At 8:30 a.m., Lacy Lee will go on trial for smoking marijuana at a pro-cannabis event -- unless, that is, Denver Mayor John Hickenlooper grants a request expressed in a letter on view below from attorney Rob Corry, who represents Lee, and asks the city attorney to drop the case. But Corry's not betting the house on him doing so.
Corry is representing Lee pro bono, in part because he feels her case represents both injustice and waste. He says his client "was participating in a march downtown protesting marijuana prohibition, and a bunch of people were passing a joint around -- and it reached her." He considers her decision to partake publicly "expressive conduct. In America, if you can burn a flag, why can't you burn a joint to protest marijuana prohibition?"
In his view, this question is even more pointed in Denver, where voters approved medical marijuana in 2000, the legalization of the substance in 2004 and 2006, and the de-prioritizing of weed enforcement in 2008. Nonetheless, the city is going through the motions of prosecuting Lee, who faces a maximum penalty of a $100 fine.
"Can we really afford to be doing this?" Corry asks. "This is an expensive luxury that taxpayers of our city should not be required to bear. They believe marijuana ought to be legalized -- so why do they keep prosecuting people for it?"
He answers his own question like so: "They're almost like robots. They can't stop. Even though the voters have told them to stop several times, they aren't stopping. They've got to be wondering, 'How many times do we have to switch off this robot?'"
Hickenlooper could do so immediately, Corry feels. "He's the chief executive officer of the City and County of Denver. He appoints the city attorney, and the city attorney is bringing the prosecution. The police have already made their decision to cite her, but the prosecutor is supposed to bring some adult supervision to the situation. The prosecutor can stop a case at any time without asking police permission, and John Hickenlooper appointed the city attorney. So John Hickenlooper can stop this any time he wants to. But he doesn't want to."
Why not? "A cynical political analysis would be that he's running for statewide office and he wants to seem more conservative," Corry allows. "But I don't think that's accurate, because he was doing this years before he began campaigning for governor."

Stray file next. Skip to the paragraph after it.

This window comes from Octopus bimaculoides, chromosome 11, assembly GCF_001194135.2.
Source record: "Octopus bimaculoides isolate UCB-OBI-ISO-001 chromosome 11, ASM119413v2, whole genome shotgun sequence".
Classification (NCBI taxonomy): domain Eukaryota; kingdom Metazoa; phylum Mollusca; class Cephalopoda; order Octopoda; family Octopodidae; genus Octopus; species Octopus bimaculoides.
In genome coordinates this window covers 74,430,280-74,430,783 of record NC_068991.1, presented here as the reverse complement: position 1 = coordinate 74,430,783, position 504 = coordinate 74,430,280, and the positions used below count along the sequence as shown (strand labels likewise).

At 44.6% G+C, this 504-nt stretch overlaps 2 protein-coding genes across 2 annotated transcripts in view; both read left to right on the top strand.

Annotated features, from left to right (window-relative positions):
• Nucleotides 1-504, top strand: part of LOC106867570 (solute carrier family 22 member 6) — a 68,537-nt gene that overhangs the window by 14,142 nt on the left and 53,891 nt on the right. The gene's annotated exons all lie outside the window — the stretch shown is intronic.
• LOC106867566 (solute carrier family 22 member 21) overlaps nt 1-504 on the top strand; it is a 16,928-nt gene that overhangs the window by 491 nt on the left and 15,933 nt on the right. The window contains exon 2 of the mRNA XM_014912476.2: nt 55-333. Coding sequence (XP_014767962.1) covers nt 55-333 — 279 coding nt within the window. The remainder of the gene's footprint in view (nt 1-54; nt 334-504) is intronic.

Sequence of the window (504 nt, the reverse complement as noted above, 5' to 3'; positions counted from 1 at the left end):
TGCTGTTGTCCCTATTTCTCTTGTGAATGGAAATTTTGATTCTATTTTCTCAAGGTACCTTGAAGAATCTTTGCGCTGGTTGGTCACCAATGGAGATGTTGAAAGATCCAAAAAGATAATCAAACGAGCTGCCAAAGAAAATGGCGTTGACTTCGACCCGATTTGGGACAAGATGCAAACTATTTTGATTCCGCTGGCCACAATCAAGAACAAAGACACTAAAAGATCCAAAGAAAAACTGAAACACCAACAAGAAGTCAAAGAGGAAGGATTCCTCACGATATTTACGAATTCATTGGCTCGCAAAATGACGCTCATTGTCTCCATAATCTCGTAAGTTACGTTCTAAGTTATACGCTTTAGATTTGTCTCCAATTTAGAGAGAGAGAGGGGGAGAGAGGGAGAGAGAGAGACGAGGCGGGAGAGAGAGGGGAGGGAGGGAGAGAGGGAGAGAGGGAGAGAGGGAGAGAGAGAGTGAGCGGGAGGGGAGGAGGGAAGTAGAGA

Judging by these comments, Corry doesn't really believe Hickenlooper will intervene on Lee's behalf -- but he considers her case to perfectly illustrate the counter-intuitive nature of continued marijuana prosecutions in Denver.
"This is going to cost the city much more than the maximum penalty, no question," Corry says. "And that doesn't even count the six citizens on the jury who'll be taken away from work places and families in order to sit there for a few hours and consider the case. Denver courts are crowded, and there are much more important crimes happening out there. Do we really need to waste our resources on something like this?"
Page down to see Corry's letter to Hickenlooper:
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Letter from Rob Corry to John Hickenlooper
October 18, 2010
The Honorable John Hickenlooper Mayor, City and County of Denver 1437 Bannock Street Denver, CO 80202
Re: City and County of Denver v. Lacy Lee, Denver County Court Case No. 10GS207218
Dear Mayor Hickenlooper:
You preside as Mayor over what is possibly the most marijuana-friendly city on Earth. Denver's voters have voted four times, overwhelmingly, to medicalize (2000), legalize (2004 and 2006), and de-prioritize (2008) marijuana, more than voters in any other jurisdiction on the planet.
Despite this, your City still spends our money to criminally prosecute petty marijuana offenses. I represent (free of charge) Lacy Lee, an indigent young woman with no previous interaction with the criminal justice system. Lacy is the latest victim of the City's wasteful and expensive obsession with prosecuting marijuana cases. As a Denver resident myself, I agreed to take on Lacy's case pro bono to highlight the wastefulness of these prosecutions. Lacy was present at a First Amendment protest march against Marijuana Prohibition where there might have been marijuana present, although none was recovered by Denver Police. The City is still proceeding to trial without actual marijuana evidence.
Lacy's case is set for jury trial tomorrow, October 19, 2010 at 8:30 am in Denver County Courtroom 3G. This prosecution is brought in the name of our City by the Denver City Attorney, directly appointed by and answerable to you.
Mayor, please instruct your City Attorney to dismiss the case against Lacy Lee. This is your chance to conserve the resources of Denver's taxpayers.
Please call my office or cell phone at 720-629-7112 or email me at Robert.Corry@comcast.net with any questions or concerns, or if you need anything further.
Thank you very much for your time and consideration.
Robert J. Corry, Jr.
More from our Marijuana archive: "Marijuana legalization: Mason Tvert blasts John Hickenlooper and politicos who dodge issue."